There are very few studies comparing the cost-effectiveness of surgical treatment versus topical imiquimod therapy for sBCC. One 2007 study estimated the mean cost per patient treated with imiquimod 5% therapy (5 times/week for 6 weeks) to be lower than that of a patient treated with surgical excision for a single sBCC lesion less than 2 cm in diameter (621 versus 676, resp.) [36]. However, one limitation of the study was that the costs associated with treating initial treatment failures or recurrences during long-term followup were not addressed. Another study compared the cost-effectiveness of imiqumod therapy versus surgical treatment of sBCC and reported that although imiquimod was more cost-effective in the short term (total costs: imiquimod 585 versus surgery 663), it was more expensive in the long term (total costs: imiquimod 1471 versus surgery 1322) [37]. However, the study limitation is that there were no calculated estimated efficacies of imiquimod therapy provided. Sverre et al. contrasted the cost-efficacy of imiquimod to the broad category of standard-of-care treatments (surgical excision, cryosurgery, or photodynamic therapy (PDT)) for sBCC [38]. The cost of imiquimod therapy was higher (by 16) than that of the latter category. Imiquimod however was found to be more cost-effective than PDT treatment, and was demonstrated to have a better outcome, albeit higher cost, than cryosurgery. To date, the long-term cost-effectiveness of imiquimod and its impact on the quality of life of patients with sBCC has not been comprehensively studied.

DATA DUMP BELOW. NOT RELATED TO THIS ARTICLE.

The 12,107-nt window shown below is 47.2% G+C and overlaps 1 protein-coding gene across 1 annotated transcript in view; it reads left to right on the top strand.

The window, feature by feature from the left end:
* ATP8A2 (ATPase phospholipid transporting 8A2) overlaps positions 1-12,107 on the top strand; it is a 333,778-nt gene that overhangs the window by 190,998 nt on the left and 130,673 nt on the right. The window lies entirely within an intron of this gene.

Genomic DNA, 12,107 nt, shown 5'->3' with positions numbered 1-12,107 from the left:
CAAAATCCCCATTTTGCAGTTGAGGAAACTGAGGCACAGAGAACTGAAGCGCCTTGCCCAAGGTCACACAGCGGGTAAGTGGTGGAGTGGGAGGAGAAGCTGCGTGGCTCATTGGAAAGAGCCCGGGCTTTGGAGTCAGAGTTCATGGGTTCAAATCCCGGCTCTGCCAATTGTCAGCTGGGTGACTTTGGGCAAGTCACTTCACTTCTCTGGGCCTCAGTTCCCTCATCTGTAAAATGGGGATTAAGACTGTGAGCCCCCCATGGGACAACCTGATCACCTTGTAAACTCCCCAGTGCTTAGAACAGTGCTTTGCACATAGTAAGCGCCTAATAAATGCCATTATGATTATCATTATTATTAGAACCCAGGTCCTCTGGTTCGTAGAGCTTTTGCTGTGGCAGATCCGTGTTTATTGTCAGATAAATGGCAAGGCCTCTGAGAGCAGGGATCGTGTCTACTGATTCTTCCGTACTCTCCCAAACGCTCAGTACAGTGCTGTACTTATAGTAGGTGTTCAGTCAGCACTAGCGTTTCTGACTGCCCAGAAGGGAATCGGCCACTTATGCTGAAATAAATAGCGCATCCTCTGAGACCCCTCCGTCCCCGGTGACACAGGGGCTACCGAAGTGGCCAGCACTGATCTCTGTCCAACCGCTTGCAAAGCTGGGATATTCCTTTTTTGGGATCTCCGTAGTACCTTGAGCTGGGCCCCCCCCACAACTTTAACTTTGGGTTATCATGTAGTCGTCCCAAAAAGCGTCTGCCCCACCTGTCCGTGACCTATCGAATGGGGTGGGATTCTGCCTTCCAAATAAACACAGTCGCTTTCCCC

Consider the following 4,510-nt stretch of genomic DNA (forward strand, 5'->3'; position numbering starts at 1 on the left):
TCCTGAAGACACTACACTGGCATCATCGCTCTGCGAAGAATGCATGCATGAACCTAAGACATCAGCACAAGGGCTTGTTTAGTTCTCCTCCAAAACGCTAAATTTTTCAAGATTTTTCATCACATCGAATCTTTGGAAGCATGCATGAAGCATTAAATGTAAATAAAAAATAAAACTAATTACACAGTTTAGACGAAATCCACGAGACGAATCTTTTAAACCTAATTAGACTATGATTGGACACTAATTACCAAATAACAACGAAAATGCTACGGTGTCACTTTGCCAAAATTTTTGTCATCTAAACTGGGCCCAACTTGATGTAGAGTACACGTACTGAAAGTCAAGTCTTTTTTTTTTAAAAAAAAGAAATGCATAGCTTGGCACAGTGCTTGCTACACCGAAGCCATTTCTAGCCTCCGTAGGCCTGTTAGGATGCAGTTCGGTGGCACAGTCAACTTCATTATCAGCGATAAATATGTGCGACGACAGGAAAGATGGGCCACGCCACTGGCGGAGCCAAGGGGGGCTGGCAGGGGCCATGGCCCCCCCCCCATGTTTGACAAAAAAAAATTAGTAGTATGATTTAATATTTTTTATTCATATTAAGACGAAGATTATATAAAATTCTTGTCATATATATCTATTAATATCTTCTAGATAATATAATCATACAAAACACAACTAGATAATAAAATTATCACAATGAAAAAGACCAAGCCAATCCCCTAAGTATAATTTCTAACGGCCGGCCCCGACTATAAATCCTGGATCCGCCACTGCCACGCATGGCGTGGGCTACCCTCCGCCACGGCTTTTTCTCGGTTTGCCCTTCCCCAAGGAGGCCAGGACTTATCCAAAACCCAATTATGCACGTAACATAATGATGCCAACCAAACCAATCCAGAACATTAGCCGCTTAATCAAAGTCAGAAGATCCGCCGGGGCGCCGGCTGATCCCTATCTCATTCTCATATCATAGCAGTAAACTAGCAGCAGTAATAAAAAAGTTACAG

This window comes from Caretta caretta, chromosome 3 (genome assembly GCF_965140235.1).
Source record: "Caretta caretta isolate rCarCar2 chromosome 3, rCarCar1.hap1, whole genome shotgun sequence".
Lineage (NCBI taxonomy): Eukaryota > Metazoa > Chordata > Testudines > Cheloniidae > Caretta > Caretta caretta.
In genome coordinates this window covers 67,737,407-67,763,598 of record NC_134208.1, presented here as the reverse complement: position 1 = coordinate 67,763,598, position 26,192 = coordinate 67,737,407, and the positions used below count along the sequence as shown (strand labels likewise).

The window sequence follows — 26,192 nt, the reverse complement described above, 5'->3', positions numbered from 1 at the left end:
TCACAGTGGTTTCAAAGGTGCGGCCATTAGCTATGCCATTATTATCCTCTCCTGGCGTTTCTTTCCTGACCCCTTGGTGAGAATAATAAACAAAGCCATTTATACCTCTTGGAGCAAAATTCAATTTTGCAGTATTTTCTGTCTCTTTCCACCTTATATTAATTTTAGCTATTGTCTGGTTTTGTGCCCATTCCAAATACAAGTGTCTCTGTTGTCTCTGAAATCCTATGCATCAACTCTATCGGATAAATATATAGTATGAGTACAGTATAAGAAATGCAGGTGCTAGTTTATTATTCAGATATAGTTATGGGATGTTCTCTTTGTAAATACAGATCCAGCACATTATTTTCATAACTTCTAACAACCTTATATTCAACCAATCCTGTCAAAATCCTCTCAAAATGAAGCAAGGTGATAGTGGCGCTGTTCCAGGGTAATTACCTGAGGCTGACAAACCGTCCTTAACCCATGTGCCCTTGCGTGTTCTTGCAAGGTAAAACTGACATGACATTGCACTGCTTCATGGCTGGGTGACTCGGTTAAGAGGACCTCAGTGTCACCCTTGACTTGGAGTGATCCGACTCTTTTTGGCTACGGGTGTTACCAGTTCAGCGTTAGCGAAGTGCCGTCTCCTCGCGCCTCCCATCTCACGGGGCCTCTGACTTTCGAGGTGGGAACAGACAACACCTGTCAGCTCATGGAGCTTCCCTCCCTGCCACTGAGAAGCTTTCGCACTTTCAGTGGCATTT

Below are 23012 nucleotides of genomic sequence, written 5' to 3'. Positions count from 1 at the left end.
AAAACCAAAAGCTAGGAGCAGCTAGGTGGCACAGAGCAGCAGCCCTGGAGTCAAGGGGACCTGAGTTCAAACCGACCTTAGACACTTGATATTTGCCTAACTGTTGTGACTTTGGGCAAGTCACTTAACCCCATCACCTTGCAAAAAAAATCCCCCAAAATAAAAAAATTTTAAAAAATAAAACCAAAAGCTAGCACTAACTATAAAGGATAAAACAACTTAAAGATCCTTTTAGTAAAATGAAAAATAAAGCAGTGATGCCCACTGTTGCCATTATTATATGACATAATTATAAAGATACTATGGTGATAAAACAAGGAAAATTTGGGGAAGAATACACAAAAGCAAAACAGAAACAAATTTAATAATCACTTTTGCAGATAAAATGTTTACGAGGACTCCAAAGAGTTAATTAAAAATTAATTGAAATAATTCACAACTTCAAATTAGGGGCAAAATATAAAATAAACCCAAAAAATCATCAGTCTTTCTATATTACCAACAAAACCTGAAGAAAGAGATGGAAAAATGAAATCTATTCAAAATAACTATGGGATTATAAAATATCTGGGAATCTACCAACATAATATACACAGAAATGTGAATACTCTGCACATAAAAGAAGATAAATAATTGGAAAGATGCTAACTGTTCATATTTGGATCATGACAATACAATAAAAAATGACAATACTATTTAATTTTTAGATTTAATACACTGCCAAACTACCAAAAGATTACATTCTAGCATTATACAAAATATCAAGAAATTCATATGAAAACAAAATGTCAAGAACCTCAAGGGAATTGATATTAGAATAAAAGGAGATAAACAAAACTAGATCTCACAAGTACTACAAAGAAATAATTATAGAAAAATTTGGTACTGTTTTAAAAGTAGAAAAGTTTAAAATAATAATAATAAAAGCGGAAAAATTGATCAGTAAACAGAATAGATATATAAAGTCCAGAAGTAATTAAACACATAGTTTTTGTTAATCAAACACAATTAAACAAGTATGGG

3. Photodynamic Therapy